An Alabama man has been placed on probation for a year and may have to take anger management lessons after he admitted shooting at a neighbor's biplane as it was about to land on the neighbor's home strip last June. Jason Allen McCay, 36, of Hayden, Ala., admitted to investigators that he fired at the Stearman "to scare the people on board it." At his sentencing hearing last week, the unidentified judge questioned the sincerity of McCay's apology over the incident but nevertheless agreed with his lawyer that jail time wasn't necessary. It will be up to his probation officer whether he has to take anger management or cognitive therapy sessions to curb his impulsive behavior. More...

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Opinion & Commentaryback to top 

In a guest post to the AVweb Insider blog, Ted Seastrom argues that student pilots expect more from their training than most are getting -- and that's what's keeping many students from getting their certificates. Read more and join the conversation. More...

Traditional Tactics Need a Fresh Approach
Doing the same thing and expecting different results is the definition of insanity. Isn't it time to initiate a digital marketing program with AVweb that will deliver traffic and orders directly to your web site? Discover several new and highly successful marketing options to use in lieu of static print or banner campaigns. Click now for details.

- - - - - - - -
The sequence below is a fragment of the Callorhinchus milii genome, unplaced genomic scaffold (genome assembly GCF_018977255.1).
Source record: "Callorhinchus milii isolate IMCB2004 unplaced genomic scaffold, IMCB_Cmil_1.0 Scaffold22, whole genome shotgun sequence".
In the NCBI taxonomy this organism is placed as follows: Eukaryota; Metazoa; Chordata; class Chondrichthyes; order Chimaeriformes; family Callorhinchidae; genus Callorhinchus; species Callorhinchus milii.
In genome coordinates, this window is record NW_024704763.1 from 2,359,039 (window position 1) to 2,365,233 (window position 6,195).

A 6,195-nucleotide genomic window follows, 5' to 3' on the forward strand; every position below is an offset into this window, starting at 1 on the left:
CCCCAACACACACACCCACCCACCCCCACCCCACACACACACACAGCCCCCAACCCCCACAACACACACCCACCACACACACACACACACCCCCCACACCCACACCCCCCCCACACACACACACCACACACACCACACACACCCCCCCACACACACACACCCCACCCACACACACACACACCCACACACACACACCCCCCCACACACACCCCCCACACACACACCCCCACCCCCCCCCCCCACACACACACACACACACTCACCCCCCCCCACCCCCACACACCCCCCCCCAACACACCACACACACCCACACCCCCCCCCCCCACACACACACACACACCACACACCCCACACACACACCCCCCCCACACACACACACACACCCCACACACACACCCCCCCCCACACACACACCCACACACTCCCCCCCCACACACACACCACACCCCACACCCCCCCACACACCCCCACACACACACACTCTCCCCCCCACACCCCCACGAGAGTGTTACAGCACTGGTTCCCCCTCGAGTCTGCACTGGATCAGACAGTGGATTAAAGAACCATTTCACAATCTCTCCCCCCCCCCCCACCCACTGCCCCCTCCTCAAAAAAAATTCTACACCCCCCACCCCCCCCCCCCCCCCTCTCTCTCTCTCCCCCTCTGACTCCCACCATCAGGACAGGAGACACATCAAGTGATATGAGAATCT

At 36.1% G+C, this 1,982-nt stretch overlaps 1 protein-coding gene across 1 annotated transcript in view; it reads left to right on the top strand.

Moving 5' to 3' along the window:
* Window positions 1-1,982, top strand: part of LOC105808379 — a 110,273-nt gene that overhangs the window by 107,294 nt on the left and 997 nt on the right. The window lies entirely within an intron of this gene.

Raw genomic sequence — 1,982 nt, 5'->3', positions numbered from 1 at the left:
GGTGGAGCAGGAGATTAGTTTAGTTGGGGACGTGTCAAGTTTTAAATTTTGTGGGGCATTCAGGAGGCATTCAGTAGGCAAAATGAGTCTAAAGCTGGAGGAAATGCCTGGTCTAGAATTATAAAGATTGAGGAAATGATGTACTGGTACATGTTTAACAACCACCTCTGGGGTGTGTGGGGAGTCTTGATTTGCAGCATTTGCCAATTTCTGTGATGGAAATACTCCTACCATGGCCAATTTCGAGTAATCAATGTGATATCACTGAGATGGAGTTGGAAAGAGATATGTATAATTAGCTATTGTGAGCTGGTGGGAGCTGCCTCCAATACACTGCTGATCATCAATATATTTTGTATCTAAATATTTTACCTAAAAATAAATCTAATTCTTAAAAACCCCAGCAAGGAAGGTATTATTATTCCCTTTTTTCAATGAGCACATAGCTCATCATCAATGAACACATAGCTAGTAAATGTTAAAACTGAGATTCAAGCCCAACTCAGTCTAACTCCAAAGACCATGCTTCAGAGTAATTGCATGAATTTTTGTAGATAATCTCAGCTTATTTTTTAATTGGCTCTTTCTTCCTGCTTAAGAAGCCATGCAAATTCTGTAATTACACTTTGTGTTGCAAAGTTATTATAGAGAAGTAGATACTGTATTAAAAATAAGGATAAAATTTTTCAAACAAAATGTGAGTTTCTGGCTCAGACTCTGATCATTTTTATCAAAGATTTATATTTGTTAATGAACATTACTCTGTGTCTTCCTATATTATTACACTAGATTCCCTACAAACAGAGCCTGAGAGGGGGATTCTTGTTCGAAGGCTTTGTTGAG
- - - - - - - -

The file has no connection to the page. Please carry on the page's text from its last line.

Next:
Reader Mailback to top 


Letter of the Week: A Different Angle

Regarding the item on angle of attack indicators: I'm all for improving flight safety, but in my opinion the AOA indicators that measure air pressure differential at locations other than on the upper wing camber are, while cleverly conceived, not much more than glorified stall-warning horns. They are not accurate enough to dependably help prevent stall/spin accidents.

This is because, aerodynamically, such an AOA is a very imprecise substitute for one that can sense or measure the solely important factor of boundary layer flowing over the wing, which is the only long-ago-proven, dependable way to detect a stalling wing. (If you have any doubts about this, watch any of the 1930s-era wind-tunnel research videos illustrating this fact.)

Further, I believe that relying on the average aircraft owner to self-calibrate one of these "differential" AOA units by a trial-and-error sequence of stalling the aircraft is too demanding and the best results too imprecise to depend on. I see a false sense of security, and I would neither install one nor rely on one.

Instead, let's get back to the drawing board using the best of today's technology in materials and electronics to develop a robust and marketable solution to this problem once and for all.

Dave Abate

Click here to read the rest of this week's letters.


Our best stories start with you. If you've heard something 255,000 pilots might want to know about, tell us. Submit news tips via email to What have you heard? More...

Your Favorite FBOsback to top 


AVweb's "FBO of the Week" ribbon goes to the FBO at Walnut Ridge Regional Airport (KARG) in Walnut Ridge, Arkansas.

AVweb reader Harry Shannon recommended told us how the fuel prices caught his attention but the service brought him back to Walnut Ridge a second time: